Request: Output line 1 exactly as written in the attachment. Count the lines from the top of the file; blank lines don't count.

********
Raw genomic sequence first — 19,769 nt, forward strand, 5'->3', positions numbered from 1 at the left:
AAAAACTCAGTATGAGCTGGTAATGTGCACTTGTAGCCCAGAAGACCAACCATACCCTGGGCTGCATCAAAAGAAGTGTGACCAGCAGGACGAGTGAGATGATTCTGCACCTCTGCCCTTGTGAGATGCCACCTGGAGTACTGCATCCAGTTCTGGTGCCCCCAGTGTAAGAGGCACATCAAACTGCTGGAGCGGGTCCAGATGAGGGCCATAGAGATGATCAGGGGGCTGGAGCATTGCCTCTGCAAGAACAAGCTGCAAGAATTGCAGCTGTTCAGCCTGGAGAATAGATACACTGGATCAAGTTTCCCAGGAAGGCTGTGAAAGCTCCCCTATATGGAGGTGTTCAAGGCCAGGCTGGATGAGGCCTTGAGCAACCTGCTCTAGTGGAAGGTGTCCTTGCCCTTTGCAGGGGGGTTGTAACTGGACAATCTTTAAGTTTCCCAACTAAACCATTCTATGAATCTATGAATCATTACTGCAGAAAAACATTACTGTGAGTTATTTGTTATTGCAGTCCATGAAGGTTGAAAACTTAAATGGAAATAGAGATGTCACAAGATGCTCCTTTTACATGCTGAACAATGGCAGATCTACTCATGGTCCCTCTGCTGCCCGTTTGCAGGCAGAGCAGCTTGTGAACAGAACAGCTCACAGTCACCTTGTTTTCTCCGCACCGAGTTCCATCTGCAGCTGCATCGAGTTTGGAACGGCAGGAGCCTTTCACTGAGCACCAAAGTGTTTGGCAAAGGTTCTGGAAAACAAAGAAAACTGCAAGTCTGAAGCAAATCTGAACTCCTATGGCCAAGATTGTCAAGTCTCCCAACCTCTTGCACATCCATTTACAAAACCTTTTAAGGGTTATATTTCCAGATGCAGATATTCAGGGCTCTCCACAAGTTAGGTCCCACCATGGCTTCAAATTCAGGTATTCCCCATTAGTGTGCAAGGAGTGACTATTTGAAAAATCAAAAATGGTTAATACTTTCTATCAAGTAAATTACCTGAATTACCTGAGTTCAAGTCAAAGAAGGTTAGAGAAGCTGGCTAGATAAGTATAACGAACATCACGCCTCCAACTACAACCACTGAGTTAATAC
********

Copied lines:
Raw genomic sequence first — 19,769 nt, forward strand, 5'->3', positions numbered from 1 at the left: